In a press release the other day, the governor's office announced it was rushing to help those losing their jobs obtain unemployment insurance.

The Labor Department will dispatch its rapid response specialists to assist displaced workers in New York City’s financial industry. These rapid response sessions will provide workers with basic information on how to file an unemployment claim, possible training opportunities, labor market information, and workshops covering everything from resume writing to interviewing skills.

Excuse me while I snicker.

The problem with all this is that the rest of us will pay the price for Wall Street's excesses. I'm afraid to look at what it's done to my 401-K balance.

This story hurts to think about

You've got to read newspaper stories all the way to the end. Witness this ditty, near the bottom of of a story last week on the latest action by the Erie County Industrial Development Agency.

The agency's Regional Development Corp. affiliate approved a $25,000 working capital loan to Art N Body, a Williamsville tattoo and body-piercing parlor at 5407 Sheridan Drive.

Yeah, that's right, a tattoo and piercing parlor.

I guess this is the IDA's idea of economic development.

Think the piercing parlor offers health care coverage and a pension to employees?

Could this be the beginning of a new business cluster?

I don't know, maybe the loan makes sense. I mean, a community can never have too many tattoo artists, to say nothing of piercing practitioners.

Perspective on the primary

My take-away from the primary last week:

1) Byron Brown is potentially -- potentially -- vulnerable as he faces re-election next year.

2) Tom Golisano can be an effective player if he keeps his nose clean.

First, the mayor.

His key people running for Democratic Party committee seats lost left and right. Peter Cutler, his spokesman. Janet Penksa, his budget director. Alisa Lukasiewicz, the city's top attorney. Brian Reilly, his economic development chief.

Probably the most noteworthy loser was Steve Casey, who not only serves as deputy mayor, but vice chairman of the party.

Question: What does it say when the vice chairman can't even win his committee seat?

Answer: He's alienated a lot of people, even his neighbors. (No word on how his wife voted).

The losses didn't end there.

Grassroots, his political base, lost committee seats on the East Side. As it's been explained to me, there is a growing division in the black community and anti-Grassroots forces, or, at least the non-Grassroots folks, now hold a slight edge in committee seats.

As a result of losses on Tuesday, Brown supporters now hold about one-third of the weighted voting power of committee seats in the city. (Seats are weighted, based on results of 2006 gubernatorial election).

Countywide, Brown forces hold about 10 percent of the weighted vote. Doesn't sound like a lot of clout, does it?

Mind you, Brown has some things going for him as the incumbent.

He's raised a lot of money and has the ability to raise more. His alliance with Steve Pigeon holds the promise of yet more cash through Golisano.

Brown's got an effective PR machine, thanks in part to his exploitation of the city's government public access channel.

And he'll be able to deploy a good portion of the City Hall workforce to campaign on his behalf, unless the Common Council passes a proposed reform bill that is currently one short vote of passage and two of overriding a veto.

Brown_and_higginsIn addition, he and Congressman Brian Higgins, pictured at left, still seem to be tight. Higgins has the ability to help deliver South Buffalo, and thus blunt an opposition candidate.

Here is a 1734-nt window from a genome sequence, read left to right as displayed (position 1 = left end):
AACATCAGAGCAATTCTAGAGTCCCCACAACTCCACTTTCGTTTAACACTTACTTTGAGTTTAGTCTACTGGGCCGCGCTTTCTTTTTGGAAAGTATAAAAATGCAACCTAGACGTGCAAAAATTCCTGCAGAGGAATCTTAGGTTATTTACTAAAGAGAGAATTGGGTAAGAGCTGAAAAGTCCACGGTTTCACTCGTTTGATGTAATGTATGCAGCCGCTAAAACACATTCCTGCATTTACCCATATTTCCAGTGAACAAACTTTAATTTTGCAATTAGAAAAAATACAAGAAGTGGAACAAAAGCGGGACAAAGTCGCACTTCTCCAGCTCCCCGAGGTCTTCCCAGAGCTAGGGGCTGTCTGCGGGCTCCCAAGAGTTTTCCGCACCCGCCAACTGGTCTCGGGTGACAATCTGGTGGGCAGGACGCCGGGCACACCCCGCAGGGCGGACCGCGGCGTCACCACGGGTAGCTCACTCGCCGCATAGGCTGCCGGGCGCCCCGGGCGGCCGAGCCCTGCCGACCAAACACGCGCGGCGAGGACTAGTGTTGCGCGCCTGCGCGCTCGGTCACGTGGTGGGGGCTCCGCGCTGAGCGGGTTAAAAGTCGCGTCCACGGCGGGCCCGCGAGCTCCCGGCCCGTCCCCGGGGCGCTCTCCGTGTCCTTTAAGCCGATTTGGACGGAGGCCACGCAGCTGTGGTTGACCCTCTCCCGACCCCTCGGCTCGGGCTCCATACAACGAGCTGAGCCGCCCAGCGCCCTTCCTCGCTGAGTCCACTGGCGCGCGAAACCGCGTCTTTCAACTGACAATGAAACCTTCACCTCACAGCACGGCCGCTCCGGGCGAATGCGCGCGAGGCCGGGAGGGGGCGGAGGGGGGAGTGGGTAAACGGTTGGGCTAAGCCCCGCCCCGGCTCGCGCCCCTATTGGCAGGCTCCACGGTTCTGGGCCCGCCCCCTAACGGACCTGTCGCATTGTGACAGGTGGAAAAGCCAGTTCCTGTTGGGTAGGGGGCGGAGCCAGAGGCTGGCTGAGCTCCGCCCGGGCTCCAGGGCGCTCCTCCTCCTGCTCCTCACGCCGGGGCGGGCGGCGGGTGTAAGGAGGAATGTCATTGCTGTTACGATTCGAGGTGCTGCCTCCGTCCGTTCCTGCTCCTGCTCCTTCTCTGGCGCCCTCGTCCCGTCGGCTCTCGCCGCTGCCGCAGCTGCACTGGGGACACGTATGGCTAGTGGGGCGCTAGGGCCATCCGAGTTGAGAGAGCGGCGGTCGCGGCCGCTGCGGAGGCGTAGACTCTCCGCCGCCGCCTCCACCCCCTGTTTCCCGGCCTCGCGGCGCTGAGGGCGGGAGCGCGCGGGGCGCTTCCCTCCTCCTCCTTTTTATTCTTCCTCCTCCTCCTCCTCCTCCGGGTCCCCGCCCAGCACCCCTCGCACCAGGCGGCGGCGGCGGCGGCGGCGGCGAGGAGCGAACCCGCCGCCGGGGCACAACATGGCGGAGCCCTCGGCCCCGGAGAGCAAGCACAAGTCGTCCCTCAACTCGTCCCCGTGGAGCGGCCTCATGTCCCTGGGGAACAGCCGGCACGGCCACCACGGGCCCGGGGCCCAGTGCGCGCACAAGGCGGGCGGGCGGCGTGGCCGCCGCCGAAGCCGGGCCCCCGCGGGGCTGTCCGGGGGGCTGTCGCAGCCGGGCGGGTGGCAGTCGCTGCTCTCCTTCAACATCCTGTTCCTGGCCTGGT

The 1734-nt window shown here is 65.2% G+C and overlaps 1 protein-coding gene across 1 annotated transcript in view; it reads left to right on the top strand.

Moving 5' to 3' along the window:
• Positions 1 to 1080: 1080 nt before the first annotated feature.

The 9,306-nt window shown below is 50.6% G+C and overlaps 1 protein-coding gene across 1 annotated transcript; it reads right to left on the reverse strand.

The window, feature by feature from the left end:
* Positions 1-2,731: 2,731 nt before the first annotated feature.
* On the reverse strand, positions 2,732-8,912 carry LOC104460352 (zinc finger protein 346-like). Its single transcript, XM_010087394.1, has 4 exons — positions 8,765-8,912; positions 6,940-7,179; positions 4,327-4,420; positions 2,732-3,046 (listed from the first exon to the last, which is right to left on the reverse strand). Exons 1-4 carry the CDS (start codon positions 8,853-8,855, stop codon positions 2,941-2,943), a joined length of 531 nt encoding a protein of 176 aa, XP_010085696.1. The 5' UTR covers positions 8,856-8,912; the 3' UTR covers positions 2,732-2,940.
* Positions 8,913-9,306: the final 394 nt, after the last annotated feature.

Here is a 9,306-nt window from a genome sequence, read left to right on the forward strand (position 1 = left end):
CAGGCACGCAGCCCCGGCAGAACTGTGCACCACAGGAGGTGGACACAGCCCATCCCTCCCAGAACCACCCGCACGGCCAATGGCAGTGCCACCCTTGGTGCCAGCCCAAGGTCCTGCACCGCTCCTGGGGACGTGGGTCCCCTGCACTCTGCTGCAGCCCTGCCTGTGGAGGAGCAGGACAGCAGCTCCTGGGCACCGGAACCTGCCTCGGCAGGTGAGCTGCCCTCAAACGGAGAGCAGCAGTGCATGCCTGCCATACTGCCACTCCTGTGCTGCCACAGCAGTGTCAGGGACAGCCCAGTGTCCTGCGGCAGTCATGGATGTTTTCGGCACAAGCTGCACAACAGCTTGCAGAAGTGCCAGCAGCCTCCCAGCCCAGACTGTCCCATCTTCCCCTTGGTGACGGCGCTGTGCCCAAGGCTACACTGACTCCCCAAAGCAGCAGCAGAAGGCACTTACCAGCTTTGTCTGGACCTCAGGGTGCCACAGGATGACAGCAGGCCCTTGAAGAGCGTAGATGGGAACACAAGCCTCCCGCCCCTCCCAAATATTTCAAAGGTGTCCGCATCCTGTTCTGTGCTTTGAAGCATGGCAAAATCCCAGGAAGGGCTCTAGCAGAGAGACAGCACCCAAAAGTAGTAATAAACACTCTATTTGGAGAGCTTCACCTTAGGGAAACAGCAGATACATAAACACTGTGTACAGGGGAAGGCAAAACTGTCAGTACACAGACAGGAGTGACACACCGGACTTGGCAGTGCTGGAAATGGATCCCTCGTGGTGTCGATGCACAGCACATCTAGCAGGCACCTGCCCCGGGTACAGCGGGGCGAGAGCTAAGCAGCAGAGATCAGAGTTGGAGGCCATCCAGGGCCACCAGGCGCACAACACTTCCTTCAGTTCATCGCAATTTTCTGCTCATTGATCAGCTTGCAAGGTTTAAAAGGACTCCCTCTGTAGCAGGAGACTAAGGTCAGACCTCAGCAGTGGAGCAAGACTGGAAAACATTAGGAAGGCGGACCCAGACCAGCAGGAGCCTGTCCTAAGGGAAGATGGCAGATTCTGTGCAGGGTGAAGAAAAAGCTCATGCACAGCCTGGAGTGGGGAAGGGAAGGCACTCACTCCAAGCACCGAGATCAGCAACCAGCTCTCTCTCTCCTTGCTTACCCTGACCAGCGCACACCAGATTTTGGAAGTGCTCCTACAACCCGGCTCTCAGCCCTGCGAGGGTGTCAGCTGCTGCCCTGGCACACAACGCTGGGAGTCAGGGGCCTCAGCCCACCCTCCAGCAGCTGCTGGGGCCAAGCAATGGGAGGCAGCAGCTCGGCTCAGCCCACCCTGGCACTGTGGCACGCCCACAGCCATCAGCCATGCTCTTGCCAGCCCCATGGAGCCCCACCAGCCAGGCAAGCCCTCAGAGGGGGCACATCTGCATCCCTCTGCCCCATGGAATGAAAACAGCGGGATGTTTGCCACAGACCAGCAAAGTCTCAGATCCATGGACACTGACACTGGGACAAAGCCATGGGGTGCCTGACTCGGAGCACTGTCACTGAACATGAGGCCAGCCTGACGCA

In March I covered the St. Patrick's Day appearance here of Sinn Fein President Gerry Adams, where Brown made a cameo at the event sponsored by the Valley Community Association. Brown, when introduced, drew a bigger cheer than anyone on the dais, save Adams himself.

Who would have thunk that, in South Buffalo? Granted, much of the crowd was well into their cups by then, but still.

On the debit side, Brown and Casey have been sniping at Democratic Party HQ since shortly after winning the mayor's race. They've taken on Len Lenihan and Company, and if the committee races are any indication, have failed miserably.

Here's a link to the results.

Moreover, most of the city's progressive community has soured on Brown, not that the activists were keen on him to begin with. The business community has mixed emotions. Support has slipped in the black community and is "broad but shallow," according to one operative I spoke with.

The best thing Brown may have going for him is the absence of a major opponent at this juncture.

Mickey Kearns, who represents South Buffalo on the Council, has made noises about running. But he's a first-termer and not part of the Higgins crowd.

Some folks have mentioned Henry J. Nowak , the City Housing Court judge and son of the retired Congressman. He's played to good reviews and certainly has the political pedigree, but that's not to say he wants to be mayor. I've heard conflicting reports about his interest.

My sense is that Brown will win a second term without too much difficulty if he and Higgins remain a pair and the mayor avoids making any major missteps between now and next summer. But if he slips up, and a credible opponent emerges, well, it could get interesting.

Certainly, primary results last week show Brown's base is shrinking, not growing. Kind of surprising for a first-termer. For the mayor, the election can't come soon enough.

On to Golisano.

He went one for two in the local races he invested in heavily. Won with Baby Joe Mesi, lost, in more ways than one, in trying to unseat Sam Hoyt.

The lessons: Pigeon's dirty politics don't play well, no matter how much of Golisano's dough he spends. But when he keeps it clean, at least mostly clean, Golisano's money can make a difference.